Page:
According to the decree at Jerusalem the Gentiles were not to be subjected to the Mosaic ritualism. A great yoke had been removed. Paul himself had been acknowledged by the chiefest apostles as the one to whom the gospel of the uncircumcision had been committed (Gal. 2) ; he, too, had learned in his heart, through the disaffection of Barnabas, the unreliable element which exists where there is any cleaving to the law, because the flesh must be tolerated when the law is accepted. It is good for us, as we read over the history of the apostle, and see the varied and touching ways in which he was made a servant to suit his Master, to ask ourselves whether we have been emptied from vessel to vessel, and whether we have taken to heart the varied exercises through which the Lord has passed us. As we are placed by the work of Christ in the presence of the Father as Christ is Himself-not a shade of the distance, nor the cause of it remaining, the great thing for the saint, and still more for the effectual servant, is to be practically free from his own will, that he may be ready at every turn to do his Master's will. Surely Paul had to say now, The will of the Lord be done.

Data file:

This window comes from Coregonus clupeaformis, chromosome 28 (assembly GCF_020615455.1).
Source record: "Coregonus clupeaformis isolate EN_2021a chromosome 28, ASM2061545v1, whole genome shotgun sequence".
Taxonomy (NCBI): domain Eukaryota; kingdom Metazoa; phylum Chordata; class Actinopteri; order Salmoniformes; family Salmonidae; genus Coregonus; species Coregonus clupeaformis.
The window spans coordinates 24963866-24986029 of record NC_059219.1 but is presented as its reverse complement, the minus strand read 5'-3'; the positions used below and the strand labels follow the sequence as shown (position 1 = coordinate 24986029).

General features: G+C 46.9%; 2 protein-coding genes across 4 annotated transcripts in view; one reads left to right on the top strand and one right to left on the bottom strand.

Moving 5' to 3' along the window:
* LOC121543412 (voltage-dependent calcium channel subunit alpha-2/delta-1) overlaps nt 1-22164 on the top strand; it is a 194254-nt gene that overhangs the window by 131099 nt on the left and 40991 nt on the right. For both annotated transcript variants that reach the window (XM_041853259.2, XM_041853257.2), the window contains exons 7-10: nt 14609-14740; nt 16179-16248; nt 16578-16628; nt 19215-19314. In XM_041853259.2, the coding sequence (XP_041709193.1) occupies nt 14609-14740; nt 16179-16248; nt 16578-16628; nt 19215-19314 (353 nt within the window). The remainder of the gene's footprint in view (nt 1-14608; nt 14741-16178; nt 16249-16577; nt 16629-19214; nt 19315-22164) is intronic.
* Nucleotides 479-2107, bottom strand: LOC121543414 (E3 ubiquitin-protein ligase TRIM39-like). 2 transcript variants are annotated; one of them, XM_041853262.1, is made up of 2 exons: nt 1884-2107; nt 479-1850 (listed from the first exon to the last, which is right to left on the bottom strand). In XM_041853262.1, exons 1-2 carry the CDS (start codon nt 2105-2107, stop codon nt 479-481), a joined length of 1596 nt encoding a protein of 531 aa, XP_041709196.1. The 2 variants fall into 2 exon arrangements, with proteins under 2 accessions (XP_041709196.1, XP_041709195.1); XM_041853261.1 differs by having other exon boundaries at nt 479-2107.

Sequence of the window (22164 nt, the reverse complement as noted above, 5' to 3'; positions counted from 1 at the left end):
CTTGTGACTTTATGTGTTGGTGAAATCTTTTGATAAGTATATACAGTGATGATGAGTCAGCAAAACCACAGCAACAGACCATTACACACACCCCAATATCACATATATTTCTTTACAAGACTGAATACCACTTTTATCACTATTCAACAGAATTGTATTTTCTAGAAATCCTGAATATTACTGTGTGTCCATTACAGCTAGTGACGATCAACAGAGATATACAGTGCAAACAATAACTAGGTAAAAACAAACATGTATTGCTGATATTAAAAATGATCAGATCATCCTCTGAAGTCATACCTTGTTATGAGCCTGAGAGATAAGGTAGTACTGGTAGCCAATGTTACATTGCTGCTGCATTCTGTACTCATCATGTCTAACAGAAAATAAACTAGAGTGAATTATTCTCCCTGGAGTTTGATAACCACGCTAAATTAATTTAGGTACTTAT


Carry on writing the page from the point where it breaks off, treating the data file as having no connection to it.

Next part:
Greatly crossed, and we might say disappointed, he enters on his mission. A great mark of divine favour is now vouchsafed to him. At Lystra he meets with Timothy. The Lord graciously provides for His servant in the person of Timothy, the very help he requires, and largely compensates him for the loss he had sustained by the defection of Barnabas. How very touching are these peculiar instances of the Lord's succour and care for His servant! Paul can write of Timothy years afterwards, " I have no man like-minded, who will naturally care for your state." "As a son with a father, he has served with me in the gospel," Phil. 2. Thus favored of the Lord, he pursues his work. Forbidden to preach the word in Asia, he is called in a vision by night to come into Macedonia. The servant is to be ready for any orders, whether they involve a circuitous route or any other inconvenience.